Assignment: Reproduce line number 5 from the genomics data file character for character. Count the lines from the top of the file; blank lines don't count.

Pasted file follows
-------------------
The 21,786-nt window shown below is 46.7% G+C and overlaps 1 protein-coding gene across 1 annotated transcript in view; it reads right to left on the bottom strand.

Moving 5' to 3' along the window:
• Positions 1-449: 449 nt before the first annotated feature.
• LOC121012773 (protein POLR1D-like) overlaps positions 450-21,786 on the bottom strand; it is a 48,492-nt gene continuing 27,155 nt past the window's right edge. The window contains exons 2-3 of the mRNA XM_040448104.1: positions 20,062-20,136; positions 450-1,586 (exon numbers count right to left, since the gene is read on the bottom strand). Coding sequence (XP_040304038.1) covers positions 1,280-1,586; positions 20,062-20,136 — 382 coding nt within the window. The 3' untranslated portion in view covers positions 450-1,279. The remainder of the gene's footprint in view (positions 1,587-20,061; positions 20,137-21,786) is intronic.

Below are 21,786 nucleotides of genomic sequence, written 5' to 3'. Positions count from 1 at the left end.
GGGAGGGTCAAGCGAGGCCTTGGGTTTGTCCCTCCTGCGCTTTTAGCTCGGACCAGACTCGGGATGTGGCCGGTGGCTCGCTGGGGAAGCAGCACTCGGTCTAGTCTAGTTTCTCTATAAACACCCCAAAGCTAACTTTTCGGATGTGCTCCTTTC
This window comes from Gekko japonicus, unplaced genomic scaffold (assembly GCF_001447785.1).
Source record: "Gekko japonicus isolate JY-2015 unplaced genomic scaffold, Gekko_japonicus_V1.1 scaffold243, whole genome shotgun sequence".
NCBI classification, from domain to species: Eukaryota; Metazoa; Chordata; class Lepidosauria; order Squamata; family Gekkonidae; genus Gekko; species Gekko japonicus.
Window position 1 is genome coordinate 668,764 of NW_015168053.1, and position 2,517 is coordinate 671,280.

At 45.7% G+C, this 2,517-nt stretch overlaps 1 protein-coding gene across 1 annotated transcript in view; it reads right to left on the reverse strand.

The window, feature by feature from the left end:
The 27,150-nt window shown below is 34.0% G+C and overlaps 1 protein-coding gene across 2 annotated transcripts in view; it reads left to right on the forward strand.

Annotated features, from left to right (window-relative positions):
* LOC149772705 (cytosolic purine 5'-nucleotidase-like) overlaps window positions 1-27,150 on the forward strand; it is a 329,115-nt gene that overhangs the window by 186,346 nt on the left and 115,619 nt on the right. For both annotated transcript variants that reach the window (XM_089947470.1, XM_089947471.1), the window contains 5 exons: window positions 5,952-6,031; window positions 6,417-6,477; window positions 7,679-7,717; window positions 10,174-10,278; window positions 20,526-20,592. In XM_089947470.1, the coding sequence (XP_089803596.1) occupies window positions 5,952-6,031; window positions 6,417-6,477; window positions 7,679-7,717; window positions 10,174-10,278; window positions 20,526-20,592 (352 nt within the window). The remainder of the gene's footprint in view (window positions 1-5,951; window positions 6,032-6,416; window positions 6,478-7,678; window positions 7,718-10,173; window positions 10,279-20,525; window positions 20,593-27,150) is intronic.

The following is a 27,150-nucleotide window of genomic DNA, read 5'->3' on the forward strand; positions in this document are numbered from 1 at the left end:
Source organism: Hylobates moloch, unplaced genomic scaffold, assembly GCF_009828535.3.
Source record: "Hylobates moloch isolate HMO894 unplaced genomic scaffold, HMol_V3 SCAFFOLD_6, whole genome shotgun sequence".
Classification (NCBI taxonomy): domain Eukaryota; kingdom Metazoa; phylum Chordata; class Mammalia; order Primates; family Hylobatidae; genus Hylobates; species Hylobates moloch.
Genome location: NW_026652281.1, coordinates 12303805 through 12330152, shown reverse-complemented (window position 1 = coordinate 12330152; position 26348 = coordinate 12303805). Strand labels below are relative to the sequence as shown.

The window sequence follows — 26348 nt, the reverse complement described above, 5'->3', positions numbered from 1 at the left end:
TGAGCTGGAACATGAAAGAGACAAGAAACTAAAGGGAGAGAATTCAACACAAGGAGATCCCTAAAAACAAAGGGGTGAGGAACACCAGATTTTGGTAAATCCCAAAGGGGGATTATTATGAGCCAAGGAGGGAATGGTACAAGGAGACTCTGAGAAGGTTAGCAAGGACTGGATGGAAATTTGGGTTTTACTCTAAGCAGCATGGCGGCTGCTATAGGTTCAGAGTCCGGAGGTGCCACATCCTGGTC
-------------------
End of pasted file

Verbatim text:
Below are 21,786 nucleotides of genomic sequence, written 5' to 3'. Positions count from 1 at the left end.